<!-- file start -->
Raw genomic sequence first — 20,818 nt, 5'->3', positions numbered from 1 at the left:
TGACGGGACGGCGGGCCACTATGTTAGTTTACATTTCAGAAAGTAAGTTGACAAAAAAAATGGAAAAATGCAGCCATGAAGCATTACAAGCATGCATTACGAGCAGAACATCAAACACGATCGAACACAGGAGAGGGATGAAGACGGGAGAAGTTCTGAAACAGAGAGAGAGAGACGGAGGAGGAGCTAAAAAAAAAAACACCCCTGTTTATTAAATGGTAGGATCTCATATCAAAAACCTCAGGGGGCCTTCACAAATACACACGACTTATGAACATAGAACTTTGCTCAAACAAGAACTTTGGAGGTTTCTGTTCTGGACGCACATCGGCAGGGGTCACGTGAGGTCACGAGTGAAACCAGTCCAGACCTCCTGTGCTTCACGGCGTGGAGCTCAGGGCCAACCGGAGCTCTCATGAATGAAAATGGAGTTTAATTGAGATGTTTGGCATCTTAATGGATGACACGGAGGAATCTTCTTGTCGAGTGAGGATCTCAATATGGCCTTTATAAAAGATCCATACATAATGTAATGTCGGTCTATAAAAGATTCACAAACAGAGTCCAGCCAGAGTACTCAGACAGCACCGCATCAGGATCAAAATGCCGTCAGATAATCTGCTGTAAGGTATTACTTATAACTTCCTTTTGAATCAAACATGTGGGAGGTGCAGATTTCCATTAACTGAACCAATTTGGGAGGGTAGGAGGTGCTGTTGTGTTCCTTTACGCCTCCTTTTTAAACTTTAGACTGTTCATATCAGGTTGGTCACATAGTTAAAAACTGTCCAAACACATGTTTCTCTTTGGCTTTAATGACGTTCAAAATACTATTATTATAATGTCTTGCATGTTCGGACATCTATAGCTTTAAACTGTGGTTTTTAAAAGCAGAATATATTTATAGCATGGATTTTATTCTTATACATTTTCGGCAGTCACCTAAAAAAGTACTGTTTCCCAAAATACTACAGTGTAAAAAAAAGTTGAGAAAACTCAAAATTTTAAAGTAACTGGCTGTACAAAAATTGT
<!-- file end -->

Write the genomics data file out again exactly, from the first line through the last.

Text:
Raw genomic sequence first — 20,818 nt, 5'->3', positions numbered from 1 at the left:
TGACGGGACGGCGGGCCACTATGTTAGTTTACATTTCAGAAAGTAAGTTGACAAAAAAAATGGAAAAATGCAGCCATGAAGCATTACAAGCATGCATTACGAGCAGAACATCAAACACGATCGAACACAGGAGAGGGATGAAGACGGGAGAAGTTCTGAAACAGAGAGAGAGAGACGGAGGAGGAGCTAAAAAAAAAAACACCCCTGTTTATTAAATGGTAGGATCTCATATCAAAAACCTCAGGGGGCCTTCACAAATACACACGACTTATGAACATAGAACTTTGCTCAAACAAGAACTTTGGAGGTTTCTGTTCTGGACGCACATCGGCAGGGGTCACGTGAGGTCACGAGTGAAACCAGTCCAGACCTCCTGTGCTTCACGGCGTGGAGCTCAGGGCCAACCGGAGCTCTCATGAATGAAAATGGAGTTTAATTGAGATGTTTGGCATCTTAATGGATGACACGGAGGAATCTTCTTGTCGAGTGAGGATCTCAATATGGCCTTTATAAAAGATCCATACATAATGTAATGTCGGTCTATAAAAGATTCACAAACAGAGTCCAGCCAGAGTACTCAGACAGCACCGCATCAGGATCAAAATGCCGTCAGATAATCTGCTGTAAGGTATTACTTATAACTTCCTTTTGAATCAAACATGTGGGAGGTGCAGATTTCCATTAACTGAACCAATTTGGGAGGGTAGGAGGTGCTGTTGTGTTCCTTTACGCCTCCTTTTTAAACTTTAGACTGTTCATATCAGGTTGGTCACATAGTTAAAAACTGTCCAAACACATGTTTCTCTTTGGCTTTAATGACGTTCAAAATACTATTATTATAATGTCTTGCATGTTCGGACATCTATAGCTTTAAACTGTGGTTTTTAAAAGCAGAATATATTTATAGCATGGATTTTATTCTTATACATTTTCGGCAGTCACCTAAAAAAGTACTGTTTCCCAAAATACTACAGTGTAAAAAAAAGTTGAGAAAACTCAAAATTTTAAAGTAACTGGCTGTACAAAAATTGT